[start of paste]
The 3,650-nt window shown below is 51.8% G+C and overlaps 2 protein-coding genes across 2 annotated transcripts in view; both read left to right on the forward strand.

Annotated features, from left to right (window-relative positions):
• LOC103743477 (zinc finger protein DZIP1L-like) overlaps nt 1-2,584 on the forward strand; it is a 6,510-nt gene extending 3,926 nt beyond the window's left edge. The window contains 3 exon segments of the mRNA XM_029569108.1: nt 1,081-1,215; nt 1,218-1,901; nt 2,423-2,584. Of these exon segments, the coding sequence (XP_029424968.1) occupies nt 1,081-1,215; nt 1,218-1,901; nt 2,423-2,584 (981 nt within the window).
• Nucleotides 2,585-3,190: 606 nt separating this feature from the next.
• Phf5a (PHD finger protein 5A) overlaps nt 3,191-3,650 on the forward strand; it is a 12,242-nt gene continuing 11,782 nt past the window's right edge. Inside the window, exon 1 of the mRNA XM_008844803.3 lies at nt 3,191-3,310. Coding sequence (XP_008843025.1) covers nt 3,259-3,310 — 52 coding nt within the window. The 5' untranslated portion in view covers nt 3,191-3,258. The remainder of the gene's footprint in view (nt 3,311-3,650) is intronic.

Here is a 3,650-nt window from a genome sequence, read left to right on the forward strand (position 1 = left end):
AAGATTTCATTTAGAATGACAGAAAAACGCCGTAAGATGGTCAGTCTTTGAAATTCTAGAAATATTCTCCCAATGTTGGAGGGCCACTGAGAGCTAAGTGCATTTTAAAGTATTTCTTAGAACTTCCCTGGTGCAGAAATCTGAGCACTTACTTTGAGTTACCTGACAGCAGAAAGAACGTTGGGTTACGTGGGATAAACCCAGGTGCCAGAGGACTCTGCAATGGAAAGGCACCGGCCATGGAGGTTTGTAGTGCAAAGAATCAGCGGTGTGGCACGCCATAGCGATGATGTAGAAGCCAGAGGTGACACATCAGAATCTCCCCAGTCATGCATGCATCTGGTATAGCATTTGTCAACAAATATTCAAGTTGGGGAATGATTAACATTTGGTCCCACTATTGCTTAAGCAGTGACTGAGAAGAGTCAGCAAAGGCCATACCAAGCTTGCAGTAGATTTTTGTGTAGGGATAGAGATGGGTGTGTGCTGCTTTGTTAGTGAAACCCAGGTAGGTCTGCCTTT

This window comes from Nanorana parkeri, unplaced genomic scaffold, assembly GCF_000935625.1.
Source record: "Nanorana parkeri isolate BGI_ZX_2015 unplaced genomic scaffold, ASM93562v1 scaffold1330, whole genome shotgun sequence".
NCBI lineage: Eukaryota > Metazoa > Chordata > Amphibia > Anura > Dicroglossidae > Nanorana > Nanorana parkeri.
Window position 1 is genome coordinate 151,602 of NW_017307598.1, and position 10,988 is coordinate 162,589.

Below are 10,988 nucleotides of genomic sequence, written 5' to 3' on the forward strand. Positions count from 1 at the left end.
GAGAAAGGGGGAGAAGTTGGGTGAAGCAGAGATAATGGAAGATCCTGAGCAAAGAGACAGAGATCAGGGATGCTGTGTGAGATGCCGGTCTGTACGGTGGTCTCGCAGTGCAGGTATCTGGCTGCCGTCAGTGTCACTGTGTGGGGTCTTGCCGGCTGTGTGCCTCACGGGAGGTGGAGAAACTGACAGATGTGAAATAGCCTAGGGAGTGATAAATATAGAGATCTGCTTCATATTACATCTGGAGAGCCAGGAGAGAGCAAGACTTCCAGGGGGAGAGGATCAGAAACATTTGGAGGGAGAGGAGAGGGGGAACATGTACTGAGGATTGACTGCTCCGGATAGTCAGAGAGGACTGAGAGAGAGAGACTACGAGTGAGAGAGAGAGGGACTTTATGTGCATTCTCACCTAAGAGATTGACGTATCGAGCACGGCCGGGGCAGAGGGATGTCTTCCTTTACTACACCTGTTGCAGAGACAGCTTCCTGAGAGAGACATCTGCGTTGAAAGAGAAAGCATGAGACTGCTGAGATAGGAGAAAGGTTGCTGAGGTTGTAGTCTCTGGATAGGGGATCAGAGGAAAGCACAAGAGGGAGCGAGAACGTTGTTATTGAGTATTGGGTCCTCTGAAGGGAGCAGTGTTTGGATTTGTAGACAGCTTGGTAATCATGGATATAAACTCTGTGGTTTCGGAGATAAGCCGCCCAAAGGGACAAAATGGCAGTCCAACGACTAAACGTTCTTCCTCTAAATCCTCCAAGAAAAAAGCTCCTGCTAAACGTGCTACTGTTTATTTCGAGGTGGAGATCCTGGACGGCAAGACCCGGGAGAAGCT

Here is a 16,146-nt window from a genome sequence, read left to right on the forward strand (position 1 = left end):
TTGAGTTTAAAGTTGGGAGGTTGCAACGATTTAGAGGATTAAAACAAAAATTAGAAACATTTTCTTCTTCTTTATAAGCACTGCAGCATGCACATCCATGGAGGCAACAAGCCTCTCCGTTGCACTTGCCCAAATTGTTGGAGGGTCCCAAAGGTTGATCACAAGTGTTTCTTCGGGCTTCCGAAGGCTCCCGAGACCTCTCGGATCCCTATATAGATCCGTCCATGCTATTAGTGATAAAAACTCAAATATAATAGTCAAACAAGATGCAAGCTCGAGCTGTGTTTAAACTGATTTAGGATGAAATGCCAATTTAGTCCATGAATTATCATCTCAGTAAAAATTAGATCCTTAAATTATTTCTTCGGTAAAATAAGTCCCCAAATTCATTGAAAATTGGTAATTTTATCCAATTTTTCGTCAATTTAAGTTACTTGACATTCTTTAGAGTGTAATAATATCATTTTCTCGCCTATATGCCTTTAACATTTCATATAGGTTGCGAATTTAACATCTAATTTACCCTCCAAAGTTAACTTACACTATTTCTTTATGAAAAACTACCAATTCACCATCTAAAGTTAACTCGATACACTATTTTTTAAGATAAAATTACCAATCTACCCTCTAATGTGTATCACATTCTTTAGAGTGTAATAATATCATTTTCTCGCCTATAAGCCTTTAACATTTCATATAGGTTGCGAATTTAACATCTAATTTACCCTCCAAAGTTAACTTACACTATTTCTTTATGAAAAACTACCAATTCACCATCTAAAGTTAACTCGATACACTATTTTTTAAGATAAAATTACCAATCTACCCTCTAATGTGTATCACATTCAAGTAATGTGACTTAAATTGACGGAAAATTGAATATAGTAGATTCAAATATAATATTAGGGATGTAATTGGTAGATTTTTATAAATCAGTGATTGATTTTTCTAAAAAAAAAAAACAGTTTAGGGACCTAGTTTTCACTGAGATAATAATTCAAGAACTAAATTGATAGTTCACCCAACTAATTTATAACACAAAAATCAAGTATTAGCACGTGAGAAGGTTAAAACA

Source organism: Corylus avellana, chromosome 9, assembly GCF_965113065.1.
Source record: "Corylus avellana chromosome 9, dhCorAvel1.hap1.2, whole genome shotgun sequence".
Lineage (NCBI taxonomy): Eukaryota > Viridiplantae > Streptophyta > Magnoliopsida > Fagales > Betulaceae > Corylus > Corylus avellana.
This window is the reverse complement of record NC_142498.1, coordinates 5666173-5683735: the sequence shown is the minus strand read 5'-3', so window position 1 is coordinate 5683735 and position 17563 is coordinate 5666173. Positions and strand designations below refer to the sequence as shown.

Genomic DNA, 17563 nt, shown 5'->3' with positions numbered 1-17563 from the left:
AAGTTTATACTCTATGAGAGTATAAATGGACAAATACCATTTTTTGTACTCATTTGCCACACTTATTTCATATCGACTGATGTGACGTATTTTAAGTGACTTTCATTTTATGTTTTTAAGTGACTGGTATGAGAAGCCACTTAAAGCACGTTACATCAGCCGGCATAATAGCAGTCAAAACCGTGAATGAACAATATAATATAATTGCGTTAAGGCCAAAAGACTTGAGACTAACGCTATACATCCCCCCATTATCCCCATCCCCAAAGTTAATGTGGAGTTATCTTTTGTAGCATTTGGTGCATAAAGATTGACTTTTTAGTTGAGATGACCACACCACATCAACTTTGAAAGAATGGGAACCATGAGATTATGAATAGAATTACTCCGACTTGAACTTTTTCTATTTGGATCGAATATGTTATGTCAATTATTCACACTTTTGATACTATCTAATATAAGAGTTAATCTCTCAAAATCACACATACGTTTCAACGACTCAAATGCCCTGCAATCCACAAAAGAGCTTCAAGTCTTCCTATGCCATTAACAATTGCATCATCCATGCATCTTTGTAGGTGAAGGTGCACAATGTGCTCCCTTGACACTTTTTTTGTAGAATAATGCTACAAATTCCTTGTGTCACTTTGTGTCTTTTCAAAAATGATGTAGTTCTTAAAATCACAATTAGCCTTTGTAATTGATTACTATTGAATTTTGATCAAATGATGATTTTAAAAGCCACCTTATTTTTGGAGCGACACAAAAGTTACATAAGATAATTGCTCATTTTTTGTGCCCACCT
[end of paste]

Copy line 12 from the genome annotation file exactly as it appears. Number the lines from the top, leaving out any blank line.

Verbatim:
Below are 10,988 nucleotides of genomic sequence, written 5' to 3' on the forward strand. Positions count from 1 at the left end.